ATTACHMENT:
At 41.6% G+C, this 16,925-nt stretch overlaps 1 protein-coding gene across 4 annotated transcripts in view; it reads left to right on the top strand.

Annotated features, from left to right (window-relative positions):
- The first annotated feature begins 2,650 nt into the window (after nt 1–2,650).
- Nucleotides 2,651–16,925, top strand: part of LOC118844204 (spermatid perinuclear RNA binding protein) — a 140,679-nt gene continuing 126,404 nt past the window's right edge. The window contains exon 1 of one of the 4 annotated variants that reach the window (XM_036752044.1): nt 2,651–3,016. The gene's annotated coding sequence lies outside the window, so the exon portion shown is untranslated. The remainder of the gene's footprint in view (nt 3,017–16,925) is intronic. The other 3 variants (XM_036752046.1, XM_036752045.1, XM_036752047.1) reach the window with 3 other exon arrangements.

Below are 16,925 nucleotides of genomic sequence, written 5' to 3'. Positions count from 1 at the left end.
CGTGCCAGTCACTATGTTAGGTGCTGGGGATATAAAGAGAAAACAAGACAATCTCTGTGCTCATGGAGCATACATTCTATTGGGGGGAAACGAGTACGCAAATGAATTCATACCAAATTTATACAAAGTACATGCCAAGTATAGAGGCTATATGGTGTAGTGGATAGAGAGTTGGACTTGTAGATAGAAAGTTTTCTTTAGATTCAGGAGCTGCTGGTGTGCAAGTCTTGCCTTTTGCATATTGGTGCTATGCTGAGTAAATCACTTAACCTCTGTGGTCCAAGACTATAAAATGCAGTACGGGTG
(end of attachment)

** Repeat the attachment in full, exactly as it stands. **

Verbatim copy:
At 41.6% G+C, this 16,925-nt stretch overlaps 1 protein-coding gene across 4 annotated transcripts in view; it reads left to right on the top strand.

Annotated features, from left to right (window-relative positions):
- The first annotated feature begins 2,650 nt into the window (after nt 1–2,650).
- Nucleotides 2,651–16,925, top strand: part of LOC118844204 (spermatid perinuclear RNA binding protein) — a 140,679-nt gene continuing 126,404 nt past the window's right edge. The window contains exon 1 of one of the 4 annotated variants that reach the window (XM_036752044.1): nt 2,651–3,016. The gene's annotated coding sequence lies outside the window, so the exon portion shown is untranslated. The remainder of the gene's footprint in view (nt 3,017–16,925) is intronic. The other 3 variants (XM_036752046.1, XM_036752045.1, XM_036752047.1) reach the window with 3 other exon arrangements.

Below are 16,925 nucleotides of genomic sequence, written 5' to 3'. Positions count from 1 at the left end.
CGTGCCAGTCACTATGTTAGGTGCTGGGGATATAAAGAGAAAACAAGACAATCTCTGTGCTCATGGAGCATACATTCTATTGGGGGGAAACGAGTACGCAAATGAATTCATACCAAATTTATACAAAGTACATGCCAAGTATAGAGGCTATATGGTGTAGTGGATAGAGAGTTGGACTTGTAGATAGAAAGTTTTCTTTAGATTCAGGAGCTGCTGGTGTGCAAGTCTTGCCTTTTGCATATTGGTGCTATGCTGAGTAAATCACTTAACCTCTGTGGTCCAAGACTATAAAATGCAGTACGGGTG